Gene set analysis on the association of targets bound by the AML1/ETO-AML1 complex with genes regulated by AML1/ETO was performed as described previously.30,31 We evaluated the association of AML1/ETO-regulated genes with the AML1/ETO and AML1 binding affinities using the gene set enrichment analysis (GSEA) algorithm,32 in which genes were ranked according to the difference in enrichment of AML1/ETO and AML1. Two online tools based on publicly available ChIP-seq data, the ENCODE ChIP-seq Significance tool33 (http://encodeqt.simple-encode.org) and the Cscan tool34 (http://22.214.171.124/cscan/), were used to identify the enriched regulators associated with AML1/ETO-activated genes. Details are available in supplemental Methods.
ChIP-seq data have been submitted to the National Center for Biotechnology Information (NCBI) Gene Expression Omnibus under accession no. GSE65427.
AML1/ETO and AML1 coexist on chromatin in t(8;21) AML
We performed ChIP-seq analysis to investigate the chromatin occupancy of AML1 and AML1/ETO in t(8;21) AML-derived Kasumi-1 cells, which express the equivalent level of AML1/ETO and AML1 but without any detectable ETO.35 We used 2 independent antibodies recognizing different parts of AML1/ETO or AML1 (supplemental Tables 1-3) to obtain the high confidence binding sites of AML1/ETO and AML1, respectively (Figure 1A-B). Accordingly, 14 548 high confidence AML1/ETO (supplemental Table 4) and 16 182 high confidence AML1 binding sites (supplemental Table 5) were identified (Figure 1C). Compared with previous genome-wide binding studies on Kasumi-1 cells14,16,20 and other AML1/ETO-positive SKNO-1 cells,25 our list of high confidence binding sites highly overlapped with those in Kasumi-1 cells (84% for AML1/ETO and 70% for AML1; supplemental Figure 1A), and with those in SKNO-1 cells (76% for AML1/ETO and 69% for AML1; supplemental Figure 1B). In addition to the binding number, the binding signals of AML1/ETO and AML1 in this study were quite similar to those previously published in these 2 cell lines (supplemental Figure 1C). Together, these results showed the accuracy of our high confidence binding sites for AML1/ETO and AML1.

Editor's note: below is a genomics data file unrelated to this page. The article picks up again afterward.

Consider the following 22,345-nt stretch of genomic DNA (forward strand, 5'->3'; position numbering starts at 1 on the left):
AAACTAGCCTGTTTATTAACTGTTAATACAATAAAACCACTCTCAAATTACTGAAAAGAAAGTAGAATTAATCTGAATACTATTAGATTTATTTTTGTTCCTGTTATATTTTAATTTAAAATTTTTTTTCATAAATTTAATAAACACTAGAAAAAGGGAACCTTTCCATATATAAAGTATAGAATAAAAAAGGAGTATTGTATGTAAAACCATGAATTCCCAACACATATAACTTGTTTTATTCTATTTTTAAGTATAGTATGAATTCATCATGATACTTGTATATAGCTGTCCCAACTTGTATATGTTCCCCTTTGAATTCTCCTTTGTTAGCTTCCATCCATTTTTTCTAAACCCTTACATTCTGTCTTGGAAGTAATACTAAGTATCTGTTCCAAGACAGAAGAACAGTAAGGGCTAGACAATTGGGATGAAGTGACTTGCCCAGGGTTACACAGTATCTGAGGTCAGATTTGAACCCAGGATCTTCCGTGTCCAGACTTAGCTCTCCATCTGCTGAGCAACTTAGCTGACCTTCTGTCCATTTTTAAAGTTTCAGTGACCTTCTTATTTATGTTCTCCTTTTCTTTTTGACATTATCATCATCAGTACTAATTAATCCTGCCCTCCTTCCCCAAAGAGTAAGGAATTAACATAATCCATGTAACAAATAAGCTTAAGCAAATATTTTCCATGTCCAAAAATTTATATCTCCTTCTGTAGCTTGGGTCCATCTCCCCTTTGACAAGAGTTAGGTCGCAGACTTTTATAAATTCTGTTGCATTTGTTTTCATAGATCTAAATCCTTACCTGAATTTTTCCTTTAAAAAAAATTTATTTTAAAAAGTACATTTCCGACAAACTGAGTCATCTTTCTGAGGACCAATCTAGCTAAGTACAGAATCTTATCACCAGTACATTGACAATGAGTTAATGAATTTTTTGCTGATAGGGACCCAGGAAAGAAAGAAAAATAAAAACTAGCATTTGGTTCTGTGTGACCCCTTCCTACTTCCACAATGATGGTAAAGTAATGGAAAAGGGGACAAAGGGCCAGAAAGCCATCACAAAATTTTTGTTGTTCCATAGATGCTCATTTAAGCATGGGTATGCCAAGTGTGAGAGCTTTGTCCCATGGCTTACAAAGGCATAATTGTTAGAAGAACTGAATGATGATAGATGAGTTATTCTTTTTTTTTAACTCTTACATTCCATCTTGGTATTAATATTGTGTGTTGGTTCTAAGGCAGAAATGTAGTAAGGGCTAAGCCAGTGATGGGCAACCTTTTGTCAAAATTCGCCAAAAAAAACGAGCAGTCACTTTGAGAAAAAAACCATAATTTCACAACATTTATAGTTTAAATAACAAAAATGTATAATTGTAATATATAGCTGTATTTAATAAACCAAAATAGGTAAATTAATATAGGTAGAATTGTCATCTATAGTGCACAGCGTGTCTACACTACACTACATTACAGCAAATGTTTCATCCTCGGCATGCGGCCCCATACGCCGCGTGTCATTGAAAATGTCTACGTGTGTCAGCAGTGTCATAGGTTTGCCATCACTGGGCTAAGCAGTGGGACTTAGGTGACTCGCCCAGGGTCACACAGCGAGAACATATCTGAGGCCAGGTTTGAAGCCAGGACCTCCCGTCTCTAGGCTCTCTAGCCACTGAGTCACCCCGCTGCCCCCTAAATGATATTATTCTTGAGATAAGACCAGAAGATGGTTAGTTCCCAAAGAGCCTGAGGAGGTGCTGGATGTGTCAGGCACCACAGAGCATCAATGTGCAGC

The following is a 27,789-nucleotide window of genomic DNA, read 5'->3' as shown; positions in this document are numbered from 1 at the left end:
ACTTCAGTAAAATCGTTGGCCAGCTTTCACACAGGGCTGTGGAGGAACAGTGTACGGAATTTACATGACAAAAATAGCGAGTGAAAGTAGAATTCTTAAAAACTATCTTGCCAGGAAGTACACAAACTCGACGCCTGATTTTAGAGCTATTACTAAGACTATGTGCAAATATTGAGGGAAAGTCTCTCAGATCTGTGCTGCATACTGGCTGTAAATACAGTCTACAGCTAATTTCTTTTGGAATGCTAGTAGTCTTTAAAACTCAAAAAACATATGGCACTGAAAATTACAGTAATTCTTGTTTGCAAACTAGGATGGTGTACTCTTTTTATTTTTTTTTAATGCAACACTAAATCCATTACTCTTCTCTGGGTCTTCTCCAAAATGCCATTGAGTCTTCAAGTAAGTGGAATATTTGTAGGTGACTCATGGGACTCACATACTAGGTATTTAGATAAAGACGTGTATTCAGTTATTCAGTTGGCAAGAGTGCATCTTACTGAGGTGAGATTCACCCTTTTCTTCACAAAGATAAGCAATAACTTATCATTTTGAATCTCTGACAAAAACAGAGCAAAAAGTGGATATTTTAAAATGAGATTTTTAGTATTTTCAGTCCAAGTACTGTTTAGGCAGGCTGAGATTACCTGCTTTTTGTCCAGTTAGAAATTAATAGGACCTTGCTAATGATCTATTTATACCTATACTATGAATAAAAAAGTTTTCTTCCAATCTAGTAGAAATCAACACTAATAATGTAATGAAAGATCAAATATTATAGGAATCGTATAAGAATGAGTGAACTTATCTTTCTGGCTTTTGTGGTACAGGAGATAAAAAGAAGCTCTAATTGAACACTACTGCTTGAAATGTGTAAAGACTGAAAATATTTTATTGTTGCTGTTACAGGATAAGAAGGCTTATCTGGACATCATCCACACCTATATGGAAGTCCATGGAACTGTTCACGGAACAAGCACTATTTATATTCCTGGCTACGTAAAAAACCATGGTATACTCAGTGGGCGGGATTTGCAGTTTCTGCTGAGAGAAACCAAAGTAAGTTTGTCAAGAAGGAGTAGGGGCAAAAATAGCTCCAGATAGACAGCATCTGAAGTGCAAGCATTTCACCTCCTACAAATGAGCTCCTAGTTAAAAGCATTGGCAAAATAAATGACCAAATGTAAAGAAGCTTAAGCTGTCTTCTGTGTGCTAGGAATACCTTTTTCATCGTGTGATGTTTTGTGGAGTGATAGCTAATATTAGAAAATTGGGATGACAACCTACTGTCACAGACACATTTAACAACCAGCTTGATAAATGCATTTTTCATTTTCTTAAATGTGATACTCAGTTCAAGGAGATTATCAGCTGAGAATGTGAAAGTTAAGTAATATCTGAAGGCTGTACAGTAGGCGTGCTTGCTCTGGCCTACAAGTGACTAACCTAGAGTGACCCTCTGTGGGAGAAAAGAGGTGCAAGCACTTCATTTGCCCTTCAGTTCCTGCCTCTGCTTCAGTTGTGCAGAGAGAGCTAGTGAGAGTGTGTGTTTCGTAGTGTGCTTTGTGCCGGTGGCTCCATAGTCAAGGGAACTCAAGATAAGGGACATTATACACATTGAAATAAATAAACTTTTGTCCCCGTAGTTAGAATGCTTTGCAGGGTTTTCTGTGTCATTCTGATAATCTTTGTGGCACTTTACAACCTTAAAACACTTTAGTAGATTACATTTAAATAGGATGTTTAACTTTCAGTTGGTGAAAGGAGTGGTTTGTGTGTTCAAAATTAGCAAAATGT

Next, we compared the chromatin occupancy between AML1/ETO and AML1 and found that 78% of AML1/ETO binding sites overlapped with 70% of AML1 binding sites (Figure 1D; supplemental Figure 2A; supplemental Table 6). Our observation was in principle consistent with previous genome-wide binding studies,16,20-22 but using 2 antibodies (thus high confidence binding sites), we were able to identify a higher fraction of chromatin co-occupancy than using only 1 antibody as in previous studies. This was also verified by ChIP-quantitative polymerse chain reaction (qPCR) using a panel of randomly selected ChIP regions (supplemental Figure 2B). The overlap of AML1/ETO and AML1 binding sites indicated that the 2 proteins were located on the same genomic regions (Figure 1E, top). However, AML1 occupancy was clustered less on promoter regions and more on the intergenic regions in AML1/ETO-negative cells (supplemental Table 7) compared with that in AML1/ETO-positive cells (Figure 1E, top and middle). This suggested that AML1/ETO might lead to the redistribution of AML1 on the genomic regions. This finding was further supported by the restoration of AML1 distribution after AML1/ETO depletion (Figure 1E, bottom). Collectively, the results suggest that the coexistence of AML1/ETO and AML1 on chromatin in t(8;21) AML cells is attributed to the formation of AML1/ETO.
AML1/ETO and AML1 preferentially bind to adjacent short and long AML1 motifs on the colocalized regions, respectively